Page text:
Entwined by Heather Dixon
Just when Azalea should feel that everything is before her — beautiful gowns, dashing suitors, balls filled with dancing — it's taken away. All of it. And Azalea is trapped. The Keeper understands. He's trapped, too, held for centuries within the walls of the palace. So he extends an invitation.
Every night, Azalea and her eleven sisters may step through the enchanted passage in their room to dance in his silver forest, but there is a cost. The Keeper likes to keep things. Azalea may not realize how tangled she is in his web until it is too late.
In her reimagining of the Grimm Brothers' The Twelve Dancing Princesses, Dixon introduces a world of magic and romance haunted by evil and loss. The setting, a decrepit old castle with magic - both good and bad - lingering about, is vividly imagined, as is the silver garden tucked away beneath the castle. As the girls dance each night, Keeper sets a centuries-old plan in motion. As a villain, he was delightfully creepy, and I would have liked to see more of him. A good portion of the book occurs away from Keeper, in the girls' daily lives, where they are dealing with their mother's death and struggling to relate to their father. The added subplot of the relationship between the King and his daughters was interesting and sweet, and I was glad it was such a big part of the plot.
While protecting her sisters from Keeper and mending her bond with her father, Azalea is also looking for a husband and future king. The romance of the book was very well done. It was about as far from instalove as possible, and it was refreshing to see an author take so much time to develop a relationship. Although Azalea has many suitors, the romance also stays triangle-free and a side note to the main plot.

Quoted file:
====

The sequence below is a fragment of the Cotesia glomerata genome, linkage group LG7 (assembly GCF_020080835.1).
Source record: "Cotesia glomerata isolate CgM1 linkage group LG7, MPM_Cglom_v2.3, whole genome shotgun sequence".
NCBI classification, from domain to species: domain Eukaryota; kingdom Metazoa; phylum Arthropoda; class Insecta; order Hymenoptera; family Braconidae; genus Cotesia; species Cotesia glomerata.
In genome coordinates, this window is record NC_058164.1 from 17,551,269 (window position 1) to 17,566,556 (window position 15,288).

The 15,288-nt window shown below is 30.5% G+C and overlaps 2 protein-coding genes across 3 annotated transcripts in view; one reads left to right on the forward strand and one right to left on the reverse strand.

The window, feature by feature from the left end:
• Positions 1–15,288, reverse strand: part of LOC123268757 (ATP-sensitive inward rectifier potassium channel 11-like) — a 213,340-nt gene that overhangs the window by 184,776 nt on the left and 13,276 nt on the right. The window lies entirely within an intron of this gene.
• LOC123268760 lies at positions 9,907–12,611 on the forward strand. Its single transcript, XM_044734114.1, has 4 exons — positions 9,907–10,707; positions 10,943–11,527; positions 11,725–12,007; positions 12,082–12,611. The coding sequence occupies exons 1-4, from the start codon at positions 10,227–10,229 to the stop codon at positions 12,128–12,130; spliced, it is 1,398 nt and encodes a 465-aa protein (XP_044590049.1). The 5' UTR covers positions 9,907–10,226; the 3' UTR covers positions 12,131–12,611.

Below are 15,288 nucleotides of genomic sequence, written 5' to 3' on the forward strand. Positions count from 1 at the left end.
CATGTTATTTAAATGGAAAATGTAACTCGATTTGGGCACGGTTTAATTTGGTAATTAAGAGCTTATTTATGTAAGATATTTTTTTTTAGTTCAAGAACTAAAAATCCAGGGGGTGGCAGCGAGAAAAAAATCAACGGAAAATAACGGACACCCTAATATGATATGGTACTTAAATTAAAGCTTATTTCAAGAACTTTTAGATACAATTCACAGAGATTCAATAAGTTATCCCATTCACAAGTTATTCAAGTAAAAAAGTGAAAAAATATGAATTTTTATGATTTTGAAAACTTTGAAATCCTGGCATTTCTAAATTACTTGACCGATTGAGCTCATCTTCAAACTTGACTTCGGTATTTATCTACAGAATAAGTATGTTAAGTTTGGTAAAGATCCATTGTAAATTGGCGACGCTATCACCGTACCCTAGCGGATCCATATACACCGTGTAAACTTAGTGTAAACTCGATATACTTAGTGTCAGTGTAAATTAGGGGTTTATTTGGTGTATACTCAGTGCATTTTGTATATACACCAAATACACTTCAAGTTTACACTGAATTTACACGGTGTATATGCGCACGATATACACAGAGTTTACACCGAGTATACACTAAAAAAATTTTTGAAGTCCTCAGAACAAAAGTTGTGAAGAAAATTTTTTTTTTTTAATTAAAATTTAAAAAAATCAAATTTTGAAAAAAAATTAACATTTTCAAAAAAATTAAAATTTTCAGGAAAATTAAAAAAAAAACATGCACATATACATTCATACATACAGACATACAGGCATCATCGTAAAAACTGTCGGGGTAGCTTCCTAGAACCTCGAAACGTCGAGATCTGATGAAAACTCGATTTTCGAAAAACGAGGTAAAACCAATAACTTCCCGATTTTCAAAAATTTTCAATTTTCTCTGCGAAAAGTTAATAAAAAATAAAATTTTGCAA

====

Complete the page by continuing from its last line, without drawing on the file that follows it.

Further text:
The slow build of the story allowed for more suspense and the amount of subplot the book had, but it's also the reason I didn't rate Entwined higher. The plot dragged just a little too much in some places, while in others it rushed on. If it weren't for Dixon's array of characters, I might have been bored to tears. Luckily, the twelve princesses and various other characters were lively enough to keep me interested. Each of them was fully formed and entertaining. Azalea was complex but relatable, and I liked her a lot as a heroine.
Entwine is a masterfully developed story, and if you're willing to take your time with it, is a rewarding read. Fairy-tale lovers will delight in Dixon's beautifully crafted prose.
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